Deciphering
Glyph
( )
The Most Important Thing You Will Read On This Blog All Year

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Tue 16 September 2014 - gpg, pgp, gnupg, pnugp, cryptography, computer

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-----BEGIN PGP SIGNED MESSAGE-----
Hash: SHA512

I have two PGP keys.

One, 16F13480, is signed by many people in the open source community.  It is a
4096-bit RSA key.

The other, 0FBC4A07, is superficially worse.  It doesn't have any signatures on
it.  It is only a 3072-bit RSA key.

However, I would prefer that you all use 0FBC4A07.

16F13480 lives encrypted on disk, and occasionally resident in memory on my
personal laptop.  I have had no compromises that I'm aware of, so I'm not
revoking the key - I don't want to lose all the wonderful trust I build up.  In
order to avoid compromising it in the future, I would really prefer to avoid
decrypting it any more often than necessary.

By contrast, aside from backups which I have not yet once had occasion to
access, 0FBC4A07 exists only on an OpenPGP smart card, it requires a PIN, it is
never memory resident on a general purpose computer, and is only plugged in
when I'm actively Doing Important Crypto Stuff.  Its likelyhood of future
compromise is *extremely* low.

If said smart card had supported 4096-bit keys I probably would have just put
the old key on the more secure hardware and called it a day.  Sadly, that is
not the world we live in.

Here's what I'd like you to do, if you wish to interact with me via GnuPG:

    $ gpg --recv-keys 0FBC4A07 16F13480
    gpg: requesting key 0FBC4A07 from hkp server keys.gnupg.net
    gpg: requesting key 16F13480 from hkp server keys.gnupg.net
    gpg: key 0FBC4A07: "Matthew "Glyph" Lefkowitz (OpenPGP Smart Card) <glyph@twistedmatrix.com>" 1 new signature
    gpg: key 16F13480: "Matthew Lefkowitz (Glyph) <glyph@twistedmatrix.com>" not changed
    gpg: 3 marginal(s) needed, 1 complete(s) needed, PGP trust model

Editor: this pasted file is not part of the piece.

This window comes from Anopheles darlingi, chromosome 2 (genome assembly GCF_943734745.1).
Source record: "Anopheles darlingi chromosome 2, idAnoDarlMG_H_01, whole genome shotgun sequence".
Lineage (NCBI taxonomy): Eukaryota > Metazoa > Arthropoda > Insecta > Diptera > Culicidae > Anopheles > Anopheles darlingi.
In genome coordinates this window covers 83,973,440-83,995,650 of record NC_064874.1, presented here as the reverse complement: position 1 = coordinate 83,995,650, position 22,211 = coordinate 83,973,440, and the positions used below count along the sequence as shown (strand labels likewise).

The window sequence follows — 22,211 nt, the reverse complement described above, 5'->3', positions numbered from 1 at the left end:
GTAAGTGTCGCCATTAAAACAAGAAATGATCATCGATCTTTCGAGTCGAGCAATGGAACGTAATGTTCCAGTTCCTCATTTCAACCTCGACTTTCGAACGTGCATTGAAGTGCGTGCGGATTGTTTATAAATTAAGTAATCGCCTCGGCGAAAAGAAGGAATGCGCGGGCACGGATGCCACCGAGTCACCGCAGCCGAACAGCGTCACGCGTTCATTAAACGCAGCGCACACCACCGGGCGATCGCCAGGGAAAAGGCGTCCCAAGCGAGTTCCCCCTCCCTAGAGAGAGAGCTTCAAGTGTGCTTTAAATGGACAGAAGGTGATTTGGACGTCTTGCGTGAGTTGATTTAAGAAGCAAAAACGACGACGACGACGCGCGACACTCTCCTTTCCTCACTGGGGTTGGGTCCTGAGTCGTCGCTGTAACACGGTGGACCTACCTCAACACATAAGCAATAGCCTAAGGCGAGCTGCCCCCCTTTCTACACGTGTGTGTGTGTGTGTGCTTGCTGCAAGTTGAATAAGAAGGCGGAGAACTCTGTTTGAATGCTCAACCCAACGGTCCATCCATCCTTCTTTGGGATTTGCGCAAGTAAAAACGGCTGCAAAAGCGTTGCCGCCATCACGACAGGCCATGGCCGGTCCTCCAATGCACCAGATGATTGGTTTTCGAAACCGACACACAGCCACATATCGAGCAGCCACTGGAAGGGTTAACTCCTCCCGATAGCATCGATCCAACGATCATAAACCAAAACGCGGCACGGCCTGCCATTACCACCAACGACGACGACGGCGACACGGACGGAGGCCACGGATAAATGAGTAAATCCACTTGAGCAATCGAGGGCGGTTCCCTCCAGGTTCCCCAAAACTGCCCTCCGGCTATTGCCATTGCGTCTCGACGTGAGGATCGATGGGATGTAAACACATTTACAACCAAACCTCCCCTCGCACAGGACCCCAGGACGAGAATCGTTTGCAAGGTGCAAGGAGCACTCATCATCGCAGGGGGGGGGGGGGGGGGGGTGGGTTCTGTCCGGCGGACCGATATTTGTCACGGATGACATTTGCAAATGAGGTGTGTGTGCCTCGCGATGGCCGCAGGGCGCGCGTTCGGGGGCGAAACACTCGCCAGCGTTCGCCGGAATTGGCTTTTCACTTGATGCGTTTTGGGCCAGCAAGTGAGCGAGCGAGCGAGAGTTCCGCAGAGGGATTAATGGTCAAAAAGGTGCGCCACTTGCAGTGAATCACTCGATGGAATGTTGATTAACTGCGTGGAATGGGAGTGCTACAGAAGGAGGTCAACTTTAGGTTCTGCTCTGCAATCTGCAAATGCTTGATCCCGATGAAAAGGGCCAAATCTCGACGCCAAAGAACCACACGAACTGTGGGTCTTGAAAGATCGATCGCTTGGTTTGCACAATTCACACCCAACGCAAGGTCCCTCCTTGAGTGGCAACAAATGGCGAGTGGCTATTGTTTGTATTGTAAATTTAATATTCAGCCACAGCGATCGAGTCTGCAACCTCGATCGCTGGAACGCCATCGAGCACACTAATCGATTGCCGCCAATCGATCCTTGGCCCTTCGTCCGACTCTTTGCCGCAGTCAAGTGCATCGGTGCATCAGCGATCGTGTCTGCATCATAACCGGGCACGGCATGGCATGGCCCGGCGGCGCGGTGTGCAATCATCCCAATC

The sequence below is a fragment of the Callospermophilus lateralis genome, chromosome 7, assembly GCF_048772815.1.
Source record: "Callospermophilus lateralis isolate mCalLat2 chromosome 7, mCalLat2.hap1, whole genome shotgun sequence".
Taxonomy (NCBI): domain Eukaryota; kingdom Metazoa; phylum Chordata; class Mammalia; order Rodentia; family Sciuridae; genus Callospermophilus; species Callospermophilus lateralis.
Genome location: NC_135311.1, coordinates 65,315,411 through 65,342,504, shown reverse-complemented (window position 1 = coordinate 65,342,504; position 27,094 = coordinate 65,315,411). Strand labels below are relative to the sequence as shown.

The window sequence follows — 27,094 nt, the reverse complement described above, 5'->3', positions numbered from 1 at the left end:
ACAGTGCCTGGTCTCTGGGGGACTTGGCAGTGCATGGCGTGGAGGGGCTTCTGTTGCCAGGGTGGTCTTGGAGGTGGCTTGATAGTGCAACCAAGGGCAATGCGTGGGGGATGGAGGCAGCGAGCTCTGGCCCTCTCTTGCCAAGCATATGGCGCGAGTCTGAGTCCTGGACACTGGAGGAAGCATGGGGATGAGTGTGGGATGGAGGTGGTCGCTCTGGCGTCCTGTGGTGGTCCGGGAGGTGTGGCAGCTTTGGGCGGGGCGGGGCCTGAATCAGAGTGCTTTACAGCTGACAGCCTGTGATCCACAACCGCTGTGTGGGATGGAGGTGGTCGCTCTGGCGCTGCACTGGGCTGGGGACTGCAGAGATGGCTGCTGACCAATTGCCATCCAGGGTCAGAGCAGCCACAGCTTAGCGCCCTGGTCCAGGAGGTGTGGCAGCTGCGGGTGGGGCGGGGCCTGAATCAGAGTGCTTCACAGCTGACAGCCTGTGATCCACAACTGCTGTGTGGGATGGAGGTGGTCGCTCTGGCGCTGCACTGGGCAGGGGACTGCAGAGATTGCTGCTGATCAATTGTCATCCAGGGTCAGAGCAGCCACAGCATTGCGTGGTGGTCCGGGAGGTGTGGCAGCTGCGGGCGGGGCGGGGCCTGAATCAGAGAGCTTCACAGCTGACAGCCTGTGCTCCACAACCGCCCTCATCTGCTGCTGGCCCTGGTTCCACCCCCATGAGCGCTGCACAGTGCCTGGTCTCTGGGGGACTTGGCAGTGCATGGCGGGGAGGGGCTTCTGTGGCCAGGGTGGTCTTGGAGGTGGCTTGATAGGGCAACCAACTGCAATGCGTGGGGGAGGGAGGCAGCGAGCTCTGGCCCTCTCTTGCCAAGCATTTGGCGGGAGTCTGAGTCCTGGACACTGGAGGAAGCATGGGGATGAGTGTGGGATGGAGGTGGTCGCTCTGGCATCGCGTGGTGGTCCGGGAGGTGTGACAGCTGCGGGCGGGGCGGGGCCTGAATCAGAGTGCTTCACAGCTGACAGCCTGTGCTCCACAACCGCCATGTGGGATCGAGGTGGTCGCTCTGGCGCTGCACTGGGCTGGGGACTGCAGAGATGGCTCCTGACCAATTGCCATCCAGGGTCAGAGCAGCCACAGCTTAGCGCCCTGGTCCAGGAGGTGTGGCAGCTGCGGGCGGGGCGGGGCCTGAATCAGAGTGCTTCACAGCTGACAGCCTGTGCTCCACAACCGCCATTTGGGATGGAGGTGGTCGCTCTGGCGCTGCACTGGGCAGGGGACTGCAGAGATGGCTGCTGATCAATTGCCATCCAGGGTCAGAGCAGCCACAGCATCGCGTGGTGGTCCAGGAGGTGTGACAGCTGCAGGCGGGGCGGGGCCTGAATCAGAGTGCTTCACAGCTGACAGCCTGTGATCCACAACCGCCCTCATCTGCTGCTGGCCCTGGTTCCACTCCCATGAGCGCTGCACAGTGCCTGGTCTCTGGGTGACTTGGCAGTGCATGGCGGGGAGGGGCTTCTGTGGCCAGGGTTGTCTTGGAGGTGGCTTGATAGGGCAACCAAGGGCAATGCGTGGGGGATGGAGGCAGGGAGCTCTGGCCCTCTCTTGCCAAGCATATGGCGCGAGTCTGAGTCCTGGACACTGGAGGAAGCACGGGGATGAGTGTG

gpg: depth: 0  valid:   2  signed:   0  trust: 0-, 0q, 0n, 0m, 0f, 2u
    gpg: next trustdb check due at 2015-08-18
    gpg: Total number processed: 2
    gpg:              unchanged: 1
    gpg:         new signatures: 1
    $ gpg --edit-key 16F13480
    gpg (GnuPG/MacGPG2) 2.0.22; Copyright (C) 2013 Free Software Foundation, Inc.
    This is free software: you are free to change and redistribute it.
    There is NO WARRANTY, to the extent permitted by law.


    gpg: checking the trustdb
    gpg: 3 marginal(s) needed, 1 complete(s) needed, PGP trust model
    gpg: depth: 0  valid:   2  signed:   0  trust: 0-, 0q, 0n, 0m, 0f, 2u
    gpg: next trustdb check due at 2015-08-18
    pub  4096R/16F13480  created: 2012-11-16  expires: 2016-04-12  usage: SC
                         trust: unknown       validity: unknown
    sub  4096R/0F3F064E  created: 2012-11-16  expires: 2016-04-12  usage: E
    [ unknown] (1). Matthew Lefkowitz (Glyph) <glyph@twistedmatrix.com>

    gpg> disable

    gpg> save
    Key not changed so no update needed.
    $

If you're using keybase, "keybase encrypt glyph" should be pointed at the
correct key.

Thanks for reading,

- -glyph
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The Horizon

I need to see all the way to the end of time to make progress today.

Mon 15 September 2014 - creativity, productivity

Sometimes, sea sickness is caused by a sort of confusion. Your inner ear can feel the motion of the world around it, but because it can’t see the outside world, it can’t reconcile its visual input with its proprioceptive input, and the result is nausea.

This is why it helps to see the horizon. If you can see the horizon, your eyes will talk to your inner ears by way of your brain, they will realize that everything is where it should be, and that everything will be OK.

As a result, you’ll stop feeling sick.

photo credit: https://secure.flickr.com/people/reallyterriblephotographer/

I have a sort of motion sickness too, but it’s not seasickness. Luckily, I do not experience nausea due to moving through space. Instead, I have a sort of temporal motion sickness. I feel ill, and I can’t get anything done, when I can’t see the time horizon.

I think I’m going to need to explain that a bit, since I don’t mean the end of the current fiscal quarter. I realize this doesn’t make sense yet. I hope it will, after a bit of an explanation. Please bear with me.

Time management gurus often advise that it is “good” to break up large, daunting tasks into small, achievable chunks. Similarly, one has to schedule one’s day into dedicated portions of time where one can concentrate on specific tasks. This appears to be common sense. The most common enemy of productivity is procrastination. Procrastination happens when you are working on the wrong thing instead of the right thing. If you consciously and explicitly allocate time to the right thing, then chances are you will work on the right thing. Problem solved, right?

Except, that’s not quite how work, especially creative work, works.

ceci n’est pas un task

I try to be “good”. I try to classify all of my tasks. I put time on my calendar to get them done. I live inside little boxes of time that tell me what I need to do next. Sometimes, it even works. But more often than not, the little box on my calendar feels like a little cage. I am inexplicably, involuntarily, haunted by disruptive visions of the future that happen when that box ends.